One good technique to have in mind when making a set of characters for a game is to not have any two characters with completely compatible goals. This fulfills a few of the stated goals: It makes each character unique in the game. It makes each player have to be constantly facing questions and making meaningful decisions about who to work with. It also means that the player will need to be active to see their goals fulfilled: they cannot completely rely on anyone else, so they need to do things themselves (which encourages people being active, which is good). and it encourages you as larpwright to make enough distinct goals and subplots and such that each character has at least two or three things going on, which makes for a dynamic set of characters and a fun game.
So each character may agree with any other character on some goals/tasks/etc. But they won't agree with any character on everything. This means that there is a potential for conflict between any two characters. Which means that no one can totally trust any other character.
If two characters have identical sets of goals, then they're likely candidates to be collapsed into a single character. In play, these two characters would wind up doing about the same thing anyway, so why have two people doing that when you could just have one? Or if you don't want to combine them for some reason, then changing one to have different priorities or motivations in some way can make for two similar but not identical characters. Then they can have the fun interaction of working together on most things, but conflicting on something else.
If you have a bunch of characters who can trust each other completely and work together to achieve their goals, they're likely to band together when they realize this and dominate the game. Other larps call this problem the "Good Guy Mobs". Once a single group outnumbers the next biggest group, then they wield a lot of power and can easily unbalance the game in their favor. This makes for a game ending quicker than it should, without as much entertaining interaction as might be desired. Preventing Good Guy Mobs from forming helps keep the game entertaining for everyone.
Conflicts don't have to be huge, life or death things, either. In the Scifi Mystery game, the leaders of each groups each had their own priorities (research versus exterminating threats versus rescuing any survivors) and were in disagreement about who was the top ranking official. But they generally agreed that research, rescuing survivors and exterminating threats were all valuable goals. The conflict there would be what to do if one goal pointed in one direction and a different goal pointed a different way.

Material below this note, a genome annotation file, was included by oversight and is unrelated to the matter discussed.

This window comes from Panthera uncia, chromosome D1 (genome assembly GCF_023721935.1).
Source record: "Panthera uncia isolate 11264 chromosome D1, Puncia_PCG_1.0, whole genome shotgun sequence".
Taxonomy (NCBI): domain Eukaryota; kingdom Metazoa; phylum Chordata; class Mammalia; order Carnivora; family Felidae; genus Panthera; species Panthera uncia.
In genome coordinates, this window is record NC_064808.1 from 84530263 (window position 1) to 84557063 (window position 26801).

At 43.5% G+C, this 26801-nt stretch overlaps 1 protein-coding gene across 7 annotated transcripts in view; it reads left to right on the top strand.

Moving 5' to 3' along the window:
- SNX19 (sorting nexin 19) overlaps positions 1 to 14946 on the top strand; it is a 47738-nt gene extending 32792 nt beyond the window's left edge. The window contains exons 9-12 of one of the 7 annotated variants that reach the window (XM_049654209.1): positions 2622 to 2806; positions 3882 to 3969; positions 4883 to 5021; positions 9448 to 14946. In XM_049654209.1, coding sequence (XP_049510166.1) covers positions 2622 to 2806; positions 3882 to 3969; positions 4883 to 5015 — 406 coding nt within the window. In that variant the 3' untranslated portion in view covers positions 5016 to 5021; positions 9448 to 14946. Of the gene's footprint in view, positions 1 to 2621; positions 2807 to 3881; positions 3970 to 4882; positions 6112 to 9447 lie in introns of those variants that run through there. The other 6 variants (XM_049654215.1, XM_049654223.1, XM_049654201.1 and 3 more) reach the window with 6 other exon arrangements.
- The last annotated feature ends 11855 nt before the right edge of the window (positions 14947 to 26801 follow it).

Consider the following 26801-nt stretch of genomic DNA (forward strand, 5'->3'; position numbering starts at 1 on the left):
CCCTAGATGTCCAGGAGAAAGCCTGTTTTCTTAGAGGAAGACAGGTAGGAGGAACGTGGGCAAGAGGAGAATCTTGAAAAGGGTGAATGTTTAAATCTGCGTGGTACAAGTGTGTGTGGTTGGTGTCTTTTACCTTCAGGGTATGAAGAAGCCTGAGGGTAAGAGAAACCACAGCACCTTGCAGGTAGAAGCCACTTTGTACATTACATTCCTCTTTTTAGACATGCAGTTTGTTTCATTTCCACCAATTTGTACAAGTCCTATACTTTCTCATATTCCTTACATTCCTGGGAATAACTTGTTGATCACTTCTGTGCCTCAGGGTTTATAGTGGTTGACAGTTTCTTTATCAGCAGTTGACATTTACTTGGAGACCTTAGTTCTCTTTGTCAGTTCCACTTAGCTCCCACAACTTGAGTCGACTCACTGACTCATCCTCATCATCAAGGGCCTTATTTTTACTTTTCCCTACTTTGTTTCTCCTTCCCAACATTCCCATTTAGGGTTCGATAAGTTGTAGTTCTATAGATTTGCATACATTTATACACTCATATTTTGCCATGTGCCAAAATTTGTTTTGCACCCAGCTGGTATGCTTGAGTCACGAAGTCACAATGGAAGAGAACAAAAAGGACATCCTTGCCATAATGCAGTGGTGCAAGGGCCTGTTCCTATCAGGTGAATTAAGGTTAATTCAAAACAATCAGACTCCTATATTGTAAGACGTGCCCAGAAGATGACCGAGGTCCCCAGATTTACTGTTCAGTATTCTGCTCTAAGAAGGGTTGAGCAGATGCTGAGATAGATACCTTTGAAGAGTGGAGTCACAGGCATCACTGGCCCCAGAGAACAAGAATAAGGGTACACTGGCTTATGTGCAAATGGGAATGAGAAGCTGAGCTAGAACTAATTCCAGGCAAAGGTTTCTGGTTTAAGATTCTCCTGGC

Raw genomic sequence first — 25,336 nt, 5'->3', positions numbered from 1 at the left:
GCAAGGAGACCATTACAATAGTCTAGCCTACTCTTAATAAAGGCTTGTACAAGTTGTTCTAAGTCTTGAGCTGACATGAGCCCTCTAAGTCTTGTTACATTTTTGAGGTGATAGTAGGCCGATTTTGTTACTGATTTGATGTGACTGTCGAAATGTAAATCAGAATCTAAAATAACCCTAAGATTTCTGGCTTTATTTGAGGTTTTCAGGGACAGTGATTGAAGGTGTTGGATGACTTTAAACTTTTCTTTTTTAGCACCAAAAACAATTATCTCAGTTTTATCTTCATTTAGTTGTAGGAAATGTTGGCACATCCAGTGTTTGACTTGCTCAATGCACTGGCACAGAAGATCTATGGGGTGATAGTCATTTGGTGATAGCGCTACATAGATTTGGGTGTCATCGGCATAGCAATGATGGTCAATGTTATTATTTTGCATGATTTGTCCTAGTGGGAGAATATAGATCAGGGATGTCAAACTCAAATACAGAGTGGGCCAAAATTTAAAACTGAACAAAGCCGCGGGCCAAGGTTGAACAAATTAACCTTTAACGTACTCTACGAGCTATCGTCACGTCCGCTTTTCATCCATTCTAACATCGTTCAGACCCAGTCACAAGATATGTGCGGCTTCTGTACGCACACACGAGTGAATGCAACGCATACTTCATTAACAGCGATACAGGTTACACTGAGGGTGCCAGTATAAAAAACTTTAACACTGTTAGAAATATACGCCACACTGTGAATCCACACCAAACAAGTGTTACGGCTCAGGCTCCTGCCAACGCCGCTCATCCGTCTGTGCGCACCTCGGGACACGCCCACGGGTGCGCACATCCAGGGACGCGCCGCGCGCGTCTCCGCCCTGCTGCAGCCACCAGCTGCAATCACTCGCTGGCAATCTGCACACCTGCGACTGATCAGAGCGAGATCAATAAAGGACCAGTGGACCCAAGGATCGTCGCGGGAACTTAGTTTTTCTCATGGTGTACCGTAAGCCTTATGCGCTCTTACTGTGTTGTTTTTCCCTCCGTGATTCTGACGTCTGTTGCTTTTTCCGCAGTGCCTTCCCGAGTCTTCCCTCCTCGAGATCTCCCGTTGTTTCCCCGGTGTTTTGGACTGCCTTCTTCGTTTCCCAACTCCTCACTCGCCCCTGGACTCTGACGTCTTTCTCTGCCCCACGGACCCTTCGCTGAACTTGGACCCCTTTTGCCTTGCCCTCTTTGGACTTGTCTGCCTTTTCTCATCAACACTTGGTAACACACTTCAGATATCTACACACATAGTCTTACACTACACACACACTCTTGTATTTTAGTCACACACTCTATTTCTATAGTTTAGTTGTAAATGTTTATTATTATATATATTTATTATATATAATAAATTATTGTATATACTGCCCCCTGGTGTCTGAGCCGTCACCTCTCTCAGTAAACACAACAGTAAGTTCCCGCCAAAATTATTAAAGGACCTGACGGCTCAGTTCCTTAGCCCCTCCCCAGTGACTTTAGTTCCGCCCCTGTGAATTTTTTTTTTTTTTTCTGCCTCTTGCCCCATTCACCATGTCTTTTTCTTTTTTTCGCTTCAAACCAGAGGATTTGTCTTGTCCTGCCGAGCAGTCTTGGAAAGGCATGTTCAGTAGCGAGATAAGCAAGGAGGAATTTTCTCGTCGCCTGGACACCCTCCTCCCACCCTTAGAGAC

Different characters can disagree about how to achieve a goal, too. In the Bloody Forks game, George Washington wanted the french out of the Pittsburgh region. Any sensible observer would probably recognize that violence would provoke the French and lead to war rather than leading to the French clearing out. Washington's ally Half-King Tanaghrisson wanted the French, but he wanted it for personal, emotional reasons. so he was much more willing to use violence against them to get his revenge, regardless of what the consequences would be. This means that Washington can get help from Half-King in achieving his goal, but needs to monitor his ally's efforts to make sure they were both on the same page.
So: having differing goals means each character's interactions with every other character will be interesting and at least have the potential for dramatic interactions. In actual play, some of these differing goals never come to light. But enough of them will that it will keep the game dynamic, provided that you've packed the relationship between characters with enough tension and enough conflicting goals.